Architect(s) : David Closes
Address : Av. de Tudela, MANRESA, Spain
Latitude/Longitude : 48.19435096774506,16.411668399989967
Photographs : José Hevia
Area : 3.800 m2
Collaborators : Núria Bayó (architect), Carles Jaén (architect, BOMA), Oriol Puig (civil engineer), Maria Vilaseca (draftswoman), Manel Ribera (industrial engineer), Xavier Candela (agronomist)
Text description provided by the architects. This modestly-sized park is located in a dense neighborhood of the Catalan city of Manresa, lacking in greenery. With the proposed topographic configuration, and especially with the location of the most characteristic park structures (the umbracles and pergolas), the goal is to split the park and visually distinguish these elements. This fragmentation aims to turn the park into a rich and complex place, spatially-generating the perception that the park is larger than it actually is while maintaining the formal unity of the whole.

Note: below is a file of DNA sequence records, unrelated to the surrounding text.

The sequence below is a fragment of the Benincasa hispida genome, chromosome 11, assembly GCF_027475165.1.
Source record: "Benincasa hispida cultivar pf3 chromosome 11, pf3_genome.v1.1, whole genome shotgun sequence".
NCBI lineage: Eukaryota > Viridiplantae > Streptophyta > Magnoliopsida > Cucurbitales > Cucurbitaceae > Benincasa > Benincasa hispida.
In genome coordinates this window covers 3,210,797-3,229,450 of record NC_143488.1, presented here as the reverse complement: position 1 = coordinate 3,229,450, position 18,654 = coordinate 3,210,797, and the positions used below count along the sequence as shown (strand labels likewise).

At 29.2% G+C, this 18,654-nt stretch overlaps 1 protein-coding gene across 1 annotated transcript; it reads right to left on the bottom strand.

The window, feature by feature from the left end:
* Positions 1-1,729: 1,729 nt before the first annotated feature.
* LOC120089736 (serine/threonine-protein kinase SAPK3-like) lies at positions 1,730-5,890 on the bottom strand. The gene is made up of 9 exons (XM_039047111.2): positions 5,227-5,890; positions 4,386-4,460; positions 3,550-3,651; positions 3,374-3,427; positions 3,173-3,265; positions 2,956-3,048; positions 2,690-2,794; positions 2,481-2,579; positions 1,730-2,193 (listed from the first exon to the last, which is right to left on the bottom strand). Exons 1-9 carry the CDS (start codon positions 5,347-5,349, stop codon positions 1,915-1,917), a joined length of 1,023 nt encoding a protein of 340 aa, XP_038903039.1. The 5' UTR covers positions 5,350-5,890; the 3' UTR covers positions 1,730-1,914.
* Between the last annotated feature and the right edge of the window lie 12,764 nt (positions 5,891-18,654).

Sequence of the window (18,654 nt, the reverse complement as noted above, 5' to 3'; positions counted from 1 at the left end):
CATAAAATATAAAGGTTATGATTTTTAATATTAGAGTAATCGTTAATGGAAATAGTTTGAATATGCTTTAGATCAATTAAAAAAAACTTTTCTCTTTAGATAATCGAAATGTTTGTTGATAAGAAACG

The sequence of spaces and places are defined by the location of the umbracles, as well as a topographic configuration that uses platforms that define a zigzag path. Some gathering spaces are located under the umbracles. Others are defined by topographic gradients and the volume of the umbracles and pergolas.
The umbracles and pergolas and structures consist of tubular structures of galvanized steel coated in metal mesh to gives shape to the vegetation growing on it.
The umbracles consist of dual-metal mesh wrap. The first envelope seeks to define geometrically the tops of trees that have been planted inside. Thus it is intended that the mass of trees containing parallelepipedic look as if they form a topiary. The second envelope, parallel to the first on the outside, is planted in part with climbing plants that look like a living wall built into the volume.
With the pergolas that mark the main entrance to the park and the spaces connecting different platforms, the aims is to extend climbing plants at least partially up the structures.
The mesh structures of the umbracles and pergolas, along with the vegetation associated with them, try to act as spatial filters, using colors and degrees of transparency in several different places and times of the year. This will give varying depths to park areas during different seasons.
At night, the umbracles and pergolas become glowing lamps that illuminate the park.
Contributed by David Closes